Saturday, June 21, 2008
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County: Monsanto wins county approval for enterprise zone

Financial planners anticipate return to solid figures

Shared mutual aid between Logan County and Macon County helps with Adams County flooding

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[June 21, 2008]  A request from Monsanto for inclusion in the Lincoln and Logan County Enterprise Zone moved another step forward at this month's adjourned Logan County Board meeting.

GlassMonsanto asked for the designation for their Farmer City and Illiopolis sites, mainly in order to take advantage of the relief that it provides from a natural gas tax that the state imposes on large users.

The full board was in attendance and the measure passed 12-0.

The request must still be approved by the city of Lincoln, DeWitt County and Sangamon County as well. Then it will be submitted for state approval.


Finance chairman Chuck Ruben announced that the county's auditors from Clifton Gunderson are back in Logan County offices finishing fieldwork for the 2007 audit. The work is expected to be completed by August and would finish three audits in one year's time.


An accounting system that led to the problems was ditched at the close of the last fiscal year and replaced with a more commonly used government accounting system for this fiscal year, which began on Dec. 1, 2007.

The figures from each previous year's audit are used to steer financial decisions for the next fiscal year. The planning begins in July when department heads assess their needs and then present them to the finance committee. The committee begins the process in August.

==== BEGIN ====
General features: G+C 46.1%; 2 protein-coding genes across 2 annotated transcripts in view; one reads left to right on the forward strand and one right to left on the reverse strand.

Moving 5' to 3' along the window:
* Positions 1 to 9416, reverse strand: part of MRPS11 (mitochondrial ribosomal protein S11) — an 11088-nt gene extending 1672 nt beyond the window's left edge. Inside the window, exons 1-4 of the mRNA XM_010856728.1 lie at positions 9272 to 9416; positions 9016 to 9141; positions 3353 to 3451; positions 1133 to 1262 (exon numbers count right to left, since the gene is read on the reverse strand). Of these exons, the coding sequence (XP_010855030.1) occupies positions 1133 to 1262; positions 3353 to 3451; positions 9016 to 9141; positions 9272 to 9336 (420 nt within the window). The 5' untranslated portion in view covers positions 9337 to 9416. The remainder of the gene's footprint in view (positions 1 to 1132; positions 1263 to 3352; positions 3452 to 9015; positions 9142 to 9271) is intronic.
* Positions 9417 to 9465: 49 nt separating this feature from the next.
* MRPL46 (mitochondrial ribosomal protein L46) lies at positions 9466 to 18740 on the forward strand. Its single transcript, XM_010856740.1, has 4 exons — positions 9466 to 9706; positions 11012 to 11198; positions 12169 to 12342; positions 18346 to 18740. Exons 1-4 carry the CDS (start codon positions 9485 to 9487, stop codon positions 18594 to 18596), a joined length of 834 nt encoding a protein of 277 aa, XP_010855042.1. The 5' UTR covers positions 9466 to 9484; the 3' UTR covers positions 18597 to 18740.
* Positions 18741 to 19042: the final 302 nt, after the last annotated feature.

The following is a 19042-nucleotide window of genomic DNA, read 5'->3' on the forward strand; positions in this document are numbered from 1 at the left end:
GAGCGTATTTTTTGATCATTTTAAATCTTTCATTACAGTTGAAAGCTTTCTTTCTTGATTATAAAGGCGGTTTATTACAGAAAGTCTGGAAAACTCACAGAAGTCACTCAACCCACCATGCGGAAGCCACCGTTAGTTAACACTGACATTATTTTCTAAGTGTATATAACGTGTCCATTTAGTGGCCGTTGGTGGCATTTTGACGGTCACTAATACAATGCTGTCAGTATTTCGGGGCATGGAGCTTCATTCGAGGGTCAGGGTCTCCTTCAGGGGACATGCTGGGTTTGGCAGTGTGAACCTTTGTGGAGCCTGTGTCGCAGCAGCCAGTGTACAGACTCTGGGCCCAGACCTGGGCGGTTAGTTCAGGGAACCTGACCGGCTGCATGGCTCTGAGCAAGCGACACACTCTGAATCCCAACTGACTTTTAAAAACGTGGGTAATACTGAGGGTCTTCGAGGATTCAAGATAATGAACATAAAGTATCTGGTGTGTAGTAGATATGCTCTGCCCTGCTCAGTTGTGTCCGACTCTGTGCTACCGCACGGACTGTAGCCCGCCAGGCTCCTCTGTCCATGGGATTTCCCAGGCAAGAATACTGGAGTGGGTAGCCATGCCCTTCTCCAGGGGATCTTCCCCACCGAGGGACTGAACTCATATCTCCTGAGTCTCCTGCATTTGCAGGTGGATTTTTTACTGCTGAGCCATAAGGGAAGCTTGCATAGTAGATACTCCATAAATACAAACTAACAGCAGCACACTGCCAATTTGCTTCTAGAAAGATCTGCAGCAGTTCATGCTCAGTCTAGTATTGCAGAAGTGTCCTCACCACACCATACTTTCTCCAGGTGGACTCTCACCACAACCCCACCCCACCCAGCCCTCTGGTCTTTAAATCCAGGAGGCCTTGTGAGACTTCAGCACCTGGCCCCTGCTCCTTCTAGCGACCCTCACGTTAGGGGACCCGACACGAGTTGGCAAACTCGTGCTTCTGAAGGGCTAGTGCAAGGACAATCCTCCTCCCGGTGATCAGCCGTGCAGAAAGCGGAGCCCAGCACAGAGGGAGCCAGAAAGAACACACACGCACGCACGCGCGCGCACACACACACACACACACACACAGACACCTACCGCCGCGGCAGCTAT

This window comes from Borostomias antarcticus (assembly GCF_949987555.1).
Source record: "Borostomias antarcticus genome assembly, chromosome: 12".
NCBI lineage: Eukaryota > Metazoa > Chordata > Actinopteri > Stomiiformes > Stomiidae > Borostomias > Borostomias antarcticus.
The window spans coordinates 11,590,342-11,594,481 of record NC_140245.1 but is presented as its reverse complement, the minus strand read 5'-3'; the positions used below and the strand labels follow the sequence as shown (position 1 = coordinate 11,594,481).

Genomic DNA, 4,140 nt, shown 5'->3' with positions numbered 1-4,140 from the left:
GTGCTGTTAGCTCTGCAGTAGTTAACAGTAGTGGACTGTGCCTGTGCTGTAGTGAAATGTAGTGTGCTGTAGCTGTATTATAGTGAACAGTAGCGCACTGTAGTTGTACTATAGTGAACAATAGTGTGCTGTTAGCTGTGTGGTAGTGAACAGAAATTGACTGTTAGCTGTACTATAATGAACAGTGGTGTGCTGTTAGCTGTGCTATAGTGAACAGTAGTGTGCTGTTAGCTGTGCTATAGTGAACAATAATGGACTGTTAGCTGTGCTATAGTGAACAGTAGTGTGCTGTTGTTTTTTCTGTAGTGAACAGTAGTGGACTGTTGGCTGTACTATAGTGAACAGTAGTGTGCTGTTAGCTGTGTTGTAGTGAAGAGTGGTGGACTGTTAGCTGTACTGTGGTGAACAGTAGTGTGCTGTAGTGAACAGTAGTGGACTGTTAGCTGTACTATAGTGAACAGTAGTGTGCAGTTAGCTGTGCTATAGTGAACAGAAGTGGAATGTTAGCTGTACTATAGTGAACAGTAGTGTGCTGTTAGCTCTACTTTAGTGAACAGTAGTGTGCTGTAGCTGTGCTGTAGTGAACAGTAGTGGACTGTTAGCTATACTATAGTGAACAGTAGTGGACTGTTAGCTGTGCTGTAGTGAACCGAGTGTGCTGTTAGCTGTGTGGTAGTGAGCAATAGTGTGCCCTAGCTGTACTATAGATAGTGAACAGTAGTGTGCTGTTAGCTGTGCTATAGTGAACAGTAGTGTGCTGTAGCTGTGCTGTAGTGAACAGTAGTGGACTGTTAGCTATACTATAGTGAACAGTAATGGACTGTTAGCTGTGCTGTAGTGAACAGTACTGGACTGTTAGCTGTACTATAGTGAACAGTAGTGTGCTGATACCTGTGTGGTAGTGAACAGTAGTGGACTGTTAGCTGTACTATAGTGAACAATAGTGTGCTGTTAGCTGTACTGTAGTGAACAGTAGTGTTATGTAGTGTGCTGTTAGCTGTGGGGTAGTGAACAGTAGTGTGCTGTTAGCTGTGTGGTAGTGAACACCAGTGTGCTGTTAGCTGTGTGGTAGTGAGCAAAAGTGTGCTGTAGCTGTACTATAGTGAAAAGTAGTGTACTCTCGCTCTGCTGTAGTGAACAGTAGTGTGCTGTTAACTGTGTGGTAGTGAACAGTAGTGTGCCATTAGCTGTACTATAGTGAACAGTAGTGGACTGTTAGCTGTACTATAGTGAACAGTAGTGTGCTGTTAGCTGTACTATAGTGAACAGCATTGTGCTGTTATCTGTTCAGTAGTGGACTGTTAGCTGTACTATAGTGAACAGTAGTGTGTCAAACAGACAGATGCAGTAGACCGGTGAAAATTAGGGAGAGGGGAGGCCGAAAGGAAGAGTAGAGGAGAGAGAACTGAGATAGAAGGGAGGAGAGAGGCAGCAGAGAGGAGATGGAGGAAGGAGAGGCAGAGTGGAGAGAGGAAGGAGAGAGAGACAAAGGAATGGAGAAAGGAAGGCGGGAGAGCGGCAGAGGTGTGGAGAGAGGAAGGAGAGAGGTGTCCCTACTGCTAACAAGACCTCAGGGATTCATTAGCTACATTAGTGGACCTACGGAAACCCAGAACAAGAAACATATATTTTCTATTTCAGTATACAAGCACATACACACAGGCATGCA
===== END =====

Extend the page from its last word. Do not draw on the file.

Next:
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The county government accounting is quite complex. There are departments that overlap funding and expenses with other entities; for example, the highway department shares financial responsibilities with the state and townships. There are agencies that have mixed financial crossover, such as shared expenses with the Logan County Emergency Management Agency. Grant funding is sometimes channeled through the county general budget.

Add to that, anticipated revenues may fall short of expectancy; property taxes don't always come in as expected; and unanticipated emergency expenditures may be needed. There is a lot of potential flux.

Due to the lack of having an up-to-date audit in hand, "nervous" was the word that was often used by the county's financial planners when they have prepared their budget in the past couple of years. Come August and September, this year could be different.


Dan Fulscher, Logan County Emergency Management Agency director, told board members that through a mutual aid agreement, Logan County has agreed to be on standby for Macon County. The Macon County director, Phil Anello, was called to assist with the flooding at Quincy, in Adams County.


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